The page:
Currently, there are more than 55,000 open jobs within a 50-mile radius of Bowling Green.

Many of these jobs now have the potential to be filled because of this expungement law.

This expungement law really does offer people a second chance at life. There is an old saying that two wrongs don’t make a right. The old way of doing things applied to the law prior to HB 40, but the new law corrects a wrong by allowing those who have committed low-level crimes a second shot at not only life, but a career that could last them a lifetime.

There’s a lot to be said for that.

Online: https://www.bgdailynews.com/


Jan. 10

The Lexington Herald-Leader on why Kentucky Republicans should beware of overreaching:

Two moments capture the 2017 General Assembly so far:

? Working Kentuckians were shut out of the first hearing on two anti-union bills because the committee room had been reserved for a breakfast by Americans For Prosperity, the Tea Party-embracing organization founded by the Koch brothers. All the seats were taken before the union members arrived.

Political metaphors don’t get much better than that.

Republican candidates received generous support from AFP, which keeps its donors’ identities secret, and also from right-wing, out-of-state interests, including supply-side economist and consultant Arthur Laffer. Laffer and five of his associates invested at least $228,500 in the effort that ended 95 years of Democratic control of the Kentucky House.

AFP, which is out to diminish the power of labor unions in business and politics, helped set the table for this session, in which Republicans control Kentucky’s legislature and governorship.

Enacting anti-union legislation was a priority for Republican Gov. Matt Bevin and the legislature, which held a rare Saturday session to deliver.

Supporters of the new right-to-work law, including the state Chamber of Commerce, say many companies rule out states that lack right-to-work laws, which weaken unions by enabling workers to receive union-negotiated wages and benefits without paying union dues. They say Kentucky will be rewarded with more jobs.

Kentucky is already a low-wage state. If the goal is prosperity for more than a few, we need not just more jobs but more jobs that pay enough for Kentuckians to buy a home and car and feed their kids without food stamps.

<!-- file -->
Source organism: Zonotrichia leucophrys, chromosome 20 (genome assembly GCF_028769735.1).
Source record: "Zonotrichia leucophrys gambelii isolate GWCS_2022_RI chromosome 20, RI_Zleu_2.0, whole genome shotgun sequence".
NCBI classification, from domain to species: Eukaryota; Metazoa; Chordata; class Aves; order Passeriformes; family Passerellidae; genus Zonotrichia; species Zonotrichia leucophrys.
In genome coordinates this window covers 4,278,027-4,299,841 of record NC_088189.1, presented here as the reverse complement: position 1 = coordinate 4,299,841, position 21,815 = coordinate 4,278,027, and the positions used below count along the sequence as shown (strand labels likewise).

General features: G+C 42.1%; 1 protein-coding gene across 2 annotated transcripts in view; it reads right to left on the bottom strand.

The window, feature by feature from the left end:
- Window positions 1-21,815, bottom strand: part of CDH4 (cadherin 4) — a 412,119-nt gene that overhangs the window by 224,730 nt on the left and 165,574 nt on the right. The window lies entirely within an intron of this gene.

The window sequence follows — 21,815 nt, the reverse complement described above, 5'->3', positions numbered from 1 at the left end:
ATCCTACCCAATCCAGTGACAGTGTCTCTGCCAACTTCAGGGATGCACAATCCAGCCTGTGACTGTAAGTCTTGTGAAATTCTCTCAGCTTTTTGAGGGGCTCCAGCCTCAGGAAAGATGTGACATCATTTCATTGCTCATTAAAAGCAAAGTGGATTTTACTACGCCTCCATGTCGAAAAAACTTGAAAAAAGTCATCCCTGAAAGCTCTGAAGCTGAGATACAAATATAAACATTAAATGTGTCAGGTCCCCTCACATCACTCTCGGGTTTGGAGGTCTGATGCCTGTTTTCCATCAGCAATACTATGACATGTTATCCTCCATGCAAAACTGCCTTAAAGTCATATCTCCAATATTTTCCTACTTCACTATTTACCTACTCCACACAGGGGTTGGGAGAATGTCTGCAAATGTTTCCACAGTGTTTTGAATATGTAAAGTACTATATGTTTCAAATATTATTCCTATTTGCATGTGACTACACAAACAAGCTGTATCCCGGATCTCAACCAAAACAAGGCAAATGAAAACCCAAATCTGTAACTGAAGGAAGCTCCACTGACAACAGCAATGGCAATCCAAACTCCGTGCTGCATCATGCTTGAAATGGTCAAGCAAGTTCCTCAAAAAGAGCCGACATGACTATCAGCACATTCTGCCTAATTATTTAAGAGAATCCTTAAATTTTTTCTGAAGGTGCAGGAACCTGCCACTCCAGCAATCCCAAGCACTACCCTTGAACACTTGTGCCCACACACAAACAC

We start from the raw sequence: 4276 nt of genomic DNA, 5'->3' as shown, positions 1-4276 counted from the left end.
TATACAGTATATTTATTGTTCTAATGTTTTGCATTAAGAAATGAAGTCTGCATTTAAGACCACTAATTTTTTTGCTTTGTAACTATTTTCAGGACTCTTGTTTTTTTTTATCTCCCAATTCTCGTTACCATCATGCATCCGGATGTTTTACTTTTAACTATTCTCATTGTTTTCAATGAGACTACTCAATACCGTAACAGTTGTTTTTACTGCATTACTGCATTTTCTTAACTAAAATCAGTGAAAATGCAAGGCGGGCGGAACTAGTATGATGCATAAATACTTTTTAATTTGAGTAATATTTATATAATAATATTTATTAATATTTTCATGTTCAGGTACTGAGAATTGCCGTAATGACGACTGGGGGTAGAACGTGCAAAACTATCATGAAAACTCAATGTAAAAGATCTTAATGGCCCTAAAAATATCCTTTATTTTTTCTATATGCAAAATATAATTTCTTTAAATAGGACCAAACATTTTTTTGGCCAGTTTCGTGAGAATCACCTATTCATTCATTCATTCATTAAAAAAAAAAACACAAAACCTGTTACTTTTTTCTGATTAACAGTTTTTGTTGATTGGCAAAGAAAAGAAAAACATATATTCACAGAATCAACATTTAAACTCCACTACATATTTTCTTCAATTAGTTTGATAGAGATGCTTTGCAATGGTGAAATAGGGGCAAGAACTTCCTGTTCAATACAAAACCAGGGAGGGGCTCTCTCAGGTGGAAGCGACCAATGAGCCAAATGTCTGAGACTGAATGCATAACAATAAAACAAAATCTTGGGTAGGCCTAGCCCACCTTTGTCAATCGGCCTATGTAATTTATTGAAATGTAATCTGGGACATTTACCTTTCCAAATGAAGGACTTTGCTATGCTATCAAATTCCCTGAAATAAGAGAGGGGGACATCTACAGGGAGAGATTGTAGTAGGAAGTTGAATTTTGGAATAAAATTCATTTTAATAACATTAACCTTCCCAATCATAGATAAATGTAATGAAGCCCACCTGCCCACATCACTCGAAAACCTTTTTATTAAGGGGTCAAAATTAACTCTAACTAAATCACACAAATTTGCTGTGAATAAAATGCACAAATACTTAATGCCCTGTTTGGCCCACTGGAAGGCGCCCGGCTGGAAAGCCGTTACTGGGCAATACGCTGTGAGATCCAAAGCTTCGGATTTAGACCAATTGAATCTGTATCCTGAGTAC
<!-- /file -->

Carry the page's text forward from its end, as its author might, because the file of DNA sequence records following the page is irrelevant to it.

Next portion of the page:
? In another telling moment, the real-life anguish of a Lexington couple could not penetrate the self-righteousness of lawmakers grounded in anti-abortion dogma, doctored videos and fear of being targeted by Right to Life.

A House committee heard Heather Hyden explain the agonizing decisions that she and James Earley face because the baby they very much want has a worsening and possibly fatal medical condition. They won’t know for sure until she is almost 20 weeks into her pregnancy. After hearing her heartbreaking and lucid account of why she might need an abortion after 20 weeks to avoid a stillbirth, Sen. Brandon Smith, R-Hazard, testified in gory, uninformed detail in favor of banning abortions after 20 weeks.

Hyden, sitting behind Smith, began to cry, and said, “please, Brandon, please.”

The 1 percent of abortions after 20 weeks are almost always under circumstances in which government has no place interfering, and the new law has no exceptions for rape, incest or mental illness.

Although Attorney General Andy Beshear says the 20-week ban is clearly unconstitutional based on federal court rulings in other states, it and another bill restricting abortion in Kentucky became law by even wider margins than the anti-union bills.

Bevin and the newly empowered Republicans wanted Kentuckians to see them taking action - and they succeeded in the first five legislative days, even if the 2017 General Assembly has resembled a speeding freight train more than a deliberative process.

If they hope to avoid a wreck, they will take time when they return in February to really hear the Kentuckians who will be most directly affected by their decisions.

Online: https://www.kentucky.com/